Back in 2010, the Bombay High Court, while hearing the murder case of Right to Information (RTI) activist Satish Shetty in Maharashtra, ordered the state government to provide police protection to the many activists who complain of threats after filing applications under the RTI Act.
Two years have passed, but not much has changed, with RTI applicants still vulnerable to a backlash. Activist Anis Khan (50) is a case in point — on December 2, two men barged into his home, accosted his wife as she was tending to her children, and issued a threat, saying that she should convince her husband to withdraw his RTI application if she cared for his safety.
Hand in glove
Khan had filed an RTI query about Railway Police Force (RPF) personnel stationed at Bhandup and Nahur railway station, who he suspects work hand in glove with the illegal ticket-booking touts, allowing them to flourish in exchange for bribes.
“These touts have been selling tickets outside the Passenger Reservation System (PRS) centres at these stations. However, I came to know that the RPF constables and inspectors stationed there are in collusion with the touts. They make a show of seizing them when the public is watching, and then let them go by night, probably after extracting money from them,” said Khan, who filed the query with the RPF authorities at CST.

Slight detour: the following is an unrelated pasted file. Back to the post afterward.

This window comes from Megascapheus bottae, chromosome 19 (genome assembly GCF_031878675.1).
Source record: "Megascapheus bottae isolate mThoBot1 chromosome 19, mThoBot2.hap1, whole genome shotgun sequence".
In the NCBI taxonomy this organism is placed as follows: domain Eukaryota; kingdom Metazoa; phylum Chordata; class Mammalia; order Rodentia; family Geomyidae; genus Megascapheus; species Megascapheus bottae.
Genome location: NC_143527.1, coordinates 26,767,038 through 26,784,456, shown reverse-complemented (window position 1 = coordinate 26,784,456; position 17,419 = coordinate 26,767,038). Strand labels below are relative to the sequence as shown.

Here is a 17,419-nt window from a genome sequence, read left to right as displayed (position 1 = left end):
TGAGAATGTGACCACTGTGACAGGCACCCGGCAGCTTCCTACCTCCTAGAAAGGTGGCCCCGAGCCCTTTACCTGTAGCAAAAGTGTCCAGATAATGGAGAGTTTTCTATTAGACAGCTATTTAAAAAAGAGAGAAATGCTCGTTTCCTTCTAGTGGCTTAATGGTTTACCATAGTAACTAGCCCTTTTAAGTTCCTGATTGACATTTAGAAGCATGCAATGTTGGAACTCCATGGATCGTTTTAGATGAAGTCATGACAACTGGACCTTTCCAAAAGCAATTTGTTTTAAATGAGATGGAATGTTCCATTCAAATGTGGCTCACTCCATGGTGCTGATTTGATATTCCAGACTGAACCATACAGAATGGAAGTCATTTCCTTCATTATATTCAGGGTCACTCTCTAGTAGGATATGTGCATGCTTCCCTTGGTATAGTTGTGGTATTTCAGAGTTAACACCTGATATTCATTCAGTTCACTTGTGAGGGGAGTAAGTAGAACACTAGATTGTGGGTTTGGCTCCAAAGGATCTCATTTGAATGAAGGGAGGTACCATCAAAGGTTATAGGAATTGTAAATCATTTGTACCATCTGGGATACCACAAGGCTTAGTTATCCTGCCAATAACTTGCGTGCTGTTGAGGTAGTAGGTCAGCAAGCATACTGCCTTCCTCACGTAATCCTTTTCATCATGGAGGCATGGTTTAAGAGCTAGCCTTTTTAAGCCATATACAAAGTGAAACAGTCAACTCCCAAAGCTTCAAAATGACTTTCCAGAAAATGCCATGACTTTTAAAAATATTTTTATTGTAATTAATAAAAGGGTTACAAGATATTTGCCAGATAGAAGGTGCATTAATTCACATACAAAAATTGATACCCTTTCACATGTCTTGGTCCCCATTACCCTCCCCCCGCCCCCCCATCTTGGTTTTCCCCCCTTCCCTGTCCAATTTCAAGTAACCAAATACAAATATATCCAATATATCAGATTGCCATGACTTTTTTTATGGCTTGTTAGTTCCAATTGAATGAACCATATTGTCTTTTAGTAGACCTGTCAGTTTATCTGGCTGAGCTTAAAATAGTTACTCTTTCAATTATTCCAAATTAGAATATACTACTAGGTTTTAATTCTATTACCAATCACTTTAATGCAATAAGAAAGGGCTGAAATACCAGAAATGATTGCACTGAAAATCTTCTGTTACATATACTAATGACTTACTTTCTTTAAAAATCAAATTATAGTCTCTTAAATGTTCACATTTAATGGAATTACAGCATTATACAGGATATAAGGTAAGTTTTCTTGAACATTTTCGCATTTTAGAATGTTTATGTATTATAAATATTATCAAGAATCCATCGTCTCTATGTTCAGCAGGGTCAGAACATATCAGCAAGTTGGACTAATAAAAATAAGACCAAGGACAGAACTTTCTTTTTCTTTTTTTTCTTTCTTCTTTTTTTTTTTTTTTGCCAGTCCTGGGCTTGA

In his query, he had asked for the names of the RPF officers on duty at the Bhandup and Nahur railway stations between 9.45 pm and 11 pm, and also the CCTV footage of the stations recorded in this time span.
“My wife was at home when these strangers came and threatened her. She went to Bhandup police station to register a complaint,” added Khan.
On the basis of his wife Assadunnisa’s complaint, officers of the Bhandup police station registered an FIR under Sections 452, 504, 506 (b) and 34 of the IPC against an unidentified group of people. The charges include criminal intimidation, trespassing after preparation for committing hurt, and intentional insult with intent to provoke breach of the peace.
A police officer said, “The case has been registered with us and we will take appropriate action once we have enough proof against the persons the complaint is lodged against.”
Khan said that he decided to file a query under the RTI Act after many of his letters to the RPF office about the matter failed to generate any response. Left with no other option, he filed the RTI query on November 27.
“If we come to know that the RPF is involved in leaking the address of Anis Khan, we will take strict action,” said Anil Sharma, chief security commissioner, Central Railways.
Shailesh Gandhi, former RTI commissioner, said, “There is no such clause in the Act which says that it is mandatory to keep the RTI query a secret, but administratively and ethically it is wrong to do so. In such cases, the commissioner can also upload the footage on the website so that it is known to all.”